Despite the fact that Rodin’s Gates of Hell give onto a wall outside the Kunsthaus Museum in Zurich, they are an impressive welcome to an impressive gallery.
My three day Zurich card (40 CHF) with free travel within prescribed zones, also provides free access to a number of museums, including the big K so I ‘saved’ the 18 CHF admission. I was pretty excited as I strapped on my audio set (included in the admission price) and set off up the stairs to the Swiss late medieval gallery.
Gold glints richly here. Mary, Jesus and other notables on their wooden ‘canvases’, are surrounded by it. Coloured tempura paint, made with egg, apparently doesn’t lend itself to over-painting so the artists had to be very careful. There is often much detail in their work, as there is in the wooden statues.
In a 1460 painting by Pseudo-Pier Francesco, Mary appears to be wearing a ring rendered in a different style from the rest of the painting. The tiny red blob on the edge of her finger could have been a jewel or could have been a foreign object. I was tempted (in a parallel-universe kind of way) to touch it to ascertain which. Of course, I wouldn’t really do such a dreadful thing – even if the image of Mr Bean and Whistler’s Mother hadn’t popped into my head.
A few other things stood out for me. The fineness of Francesco Guardi’s (1712 – 1793) paintings where the delicate brushstrokes create, or provide the suggestion of, objects at a distance, is delightful.
On the other hand, I found the hide of a horse (it looked real but maybe it wasn’t), with some parts removed, stuffed and sewn, to be quite repulsive. It wasn’t the deadness that affected me; I’ve seen plenty of dead animals. It was the mutilation. The horse had only the suggestion of a head and its legs were stumps of varying lengths. Sightless, voiceless, deaf, immobile: lacking a lot of horse qualities. Death had obviously got in first on those scores but the changing of accepted form raised the spectre of suffering due to radiation, medical drugs and torture.
I watched a video of an artist creating a huge painting – black paint on massive sheets of off-white paper. The finished product was hanging on the wall behind the television. When I arrived, he had his head buried in his hands as if wondering what the hell to do next. I felt a bit as children at the theatre must when they shout, “Look out! He’s behind you.” I wanted to call to the artist currently slogging it out on the screen and call back through time to the real person he was then, “It’s alright. You finish it and it looks great. Add a few squirls above the writing and some doodahs over on the right.”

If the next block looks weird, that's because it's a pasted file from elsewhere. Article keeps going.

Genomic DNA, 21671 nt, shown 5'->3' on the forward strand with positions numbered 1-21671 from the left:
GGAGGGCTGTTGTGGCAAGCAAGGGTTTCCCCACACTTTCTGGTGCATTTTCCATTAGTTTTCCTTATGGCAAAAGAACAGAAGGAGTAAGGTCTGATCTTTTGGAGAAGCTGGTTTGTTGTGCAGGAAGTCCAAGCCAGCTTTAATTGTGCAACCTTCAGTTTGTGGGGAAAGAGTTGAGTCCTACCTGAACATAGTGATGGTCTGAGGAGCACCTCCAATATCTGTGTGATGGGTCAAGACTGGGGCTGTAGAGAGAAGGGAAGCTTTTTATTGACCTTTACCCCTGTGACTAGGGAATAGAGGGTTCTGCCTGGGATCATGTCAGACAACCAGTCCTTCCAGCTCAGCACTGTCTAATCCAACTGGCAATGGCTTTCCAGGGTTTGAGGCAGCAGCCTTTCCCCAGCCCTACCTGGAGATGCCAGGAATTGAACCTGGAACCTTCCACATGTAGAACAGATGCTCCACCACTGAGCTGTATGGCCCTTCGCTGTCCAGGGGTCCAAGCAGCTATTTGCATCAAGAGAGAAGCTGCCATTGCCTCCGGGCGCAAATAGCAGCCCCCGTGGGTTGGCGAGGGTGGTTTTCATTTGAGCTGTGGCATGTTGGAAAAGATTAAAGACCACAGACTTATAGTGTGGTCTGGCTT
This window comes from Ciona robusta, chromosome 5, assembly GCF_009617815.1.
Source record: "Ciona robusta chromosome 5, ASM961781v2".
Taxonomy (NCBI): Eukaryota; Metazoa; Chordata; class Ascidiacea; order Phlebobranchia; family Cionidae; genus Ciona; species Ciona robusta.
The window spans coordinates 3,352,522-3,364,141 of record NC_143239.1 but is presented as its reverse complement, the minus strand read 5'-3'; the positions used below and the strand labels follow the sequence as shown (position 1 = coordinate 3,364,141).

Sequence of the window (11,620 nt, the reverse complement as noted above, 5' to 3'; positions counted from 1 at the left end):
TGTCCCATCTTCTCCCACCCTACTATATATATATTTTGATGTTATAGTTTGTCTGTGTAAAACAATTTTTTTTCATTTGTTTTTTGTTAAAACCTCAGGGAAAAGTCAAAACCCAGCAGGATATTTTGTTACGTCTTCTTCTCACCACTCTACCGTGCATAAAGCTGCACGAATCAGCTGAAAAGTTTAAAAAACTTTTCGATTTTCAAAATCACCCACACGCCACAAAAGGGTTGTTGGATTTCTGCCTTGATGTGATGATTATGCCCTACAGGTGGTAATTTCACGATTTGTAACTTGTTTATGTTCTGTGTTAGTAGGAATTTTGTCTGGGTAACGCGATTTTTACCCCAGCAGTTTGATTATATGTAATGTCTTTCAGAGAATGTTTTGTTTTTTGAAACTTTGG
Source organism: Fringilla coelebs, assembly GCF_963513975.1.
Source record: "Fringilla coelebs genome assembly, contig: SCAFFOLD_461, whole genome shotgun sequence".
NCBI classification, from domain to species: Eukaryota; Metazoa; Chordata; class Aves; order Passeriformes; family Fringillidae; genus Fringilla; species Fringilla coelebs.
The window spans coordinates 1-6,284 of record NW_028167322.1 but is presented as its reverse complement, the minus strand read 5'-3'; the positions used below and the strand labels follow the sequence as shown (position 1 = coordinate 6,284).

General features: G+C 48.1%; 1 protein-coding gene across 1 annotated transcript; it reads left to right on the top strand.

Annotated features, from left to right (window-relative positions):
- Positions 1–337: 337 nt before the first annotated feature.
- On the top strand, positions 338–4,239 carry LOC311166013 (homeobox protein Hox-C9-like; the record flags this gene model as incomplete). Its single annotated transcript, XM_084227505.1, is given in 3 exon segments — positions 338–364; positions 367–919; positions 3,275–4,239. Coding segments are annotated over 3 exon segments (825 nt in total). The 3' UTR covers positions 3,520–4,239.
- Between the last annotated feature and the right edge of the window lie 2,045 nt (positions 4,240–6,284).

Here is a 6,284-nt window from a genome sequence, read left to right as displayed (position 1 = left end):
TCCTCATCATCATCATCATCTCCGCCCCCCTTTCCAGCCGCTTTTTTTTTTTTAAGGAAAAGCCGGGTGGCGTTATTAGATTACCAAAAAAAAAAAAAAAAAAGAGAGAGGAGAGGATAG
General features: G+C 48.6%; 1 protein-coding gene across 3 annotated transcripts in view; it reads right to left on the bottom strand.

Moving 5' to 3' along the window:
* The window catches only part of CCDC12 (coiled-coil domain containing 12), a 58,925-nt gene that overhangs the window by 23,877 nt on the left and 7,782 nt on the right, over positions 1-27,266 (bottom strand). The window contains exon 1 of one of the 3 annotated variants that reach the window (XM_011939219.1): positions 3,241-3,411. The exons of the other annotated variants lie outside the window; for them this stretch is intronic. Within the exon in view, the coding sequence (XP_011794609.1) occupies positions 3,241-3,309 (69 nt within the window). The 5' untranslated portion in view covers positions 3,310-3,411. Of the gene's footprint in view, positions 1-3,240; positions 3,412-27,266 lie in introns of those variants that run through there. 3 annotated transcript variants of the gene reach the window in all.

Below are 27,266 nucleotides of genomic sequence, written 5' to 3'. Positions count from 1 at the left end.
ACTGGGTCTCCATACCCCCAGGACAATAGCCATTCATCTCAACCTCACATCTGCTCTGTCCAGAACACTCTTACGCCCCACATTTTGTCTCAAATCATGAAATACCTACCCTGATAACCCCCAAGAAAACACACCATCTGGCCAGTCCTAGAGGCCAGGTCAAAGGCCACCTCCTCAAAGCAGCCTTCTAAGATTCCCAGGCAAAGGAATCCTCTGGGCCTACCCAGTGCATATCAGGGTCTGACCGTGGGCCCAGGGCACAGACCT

I watched a process of art as well as viewing a product. The piece was thus a work of art twice, using different media. Watching the artist fill the space that I could already see completed, time warped me. Further to that, when I approached the work, I saw that the paint shone and held bubbles as though the artist had just downed his brush and walked off.
Did my bearing witness amount to participation in the creative process or am I always, a viewer? Did the artist’s knowledge of future viewers affect his work so that we become a subliminal part of the process? By extension, can we all ask, “Do I have a piece of art in the Kunsthaus?”? How far does our co-creation extend in the world, if at all?
One of my must-see items was a Degas of horses warming up near the racetrack. I love the movement. I love the colours. I love the pastel-strokes. Try as I might, I could not capture these on camera. Nor are they completely captured by the camera used to take the photo in the link. (Kunsthaus policy: photography without flash is permitted for personal use.) I was aware of the irony of taking a photo to capture a painting in which the artist had aimed to capture the sort of images created by that new invention, the camera.
My Kunsthaus visit was seven hours spent amongst sublime beauty, serenity, pathos, quirkiness and challenge: just how I like my art.
Go here for some pictures and information about the different sections within the Kunsthaus collection. Remember, like many Euopean museums, the Kunsthaus is closed on Mondays. Take tram 3,5,8 or 9 or bus 31.
By the way, if no-one sees a piece of art, is it still a piece of art? Is art absolute or defined and if it is defined – by whom?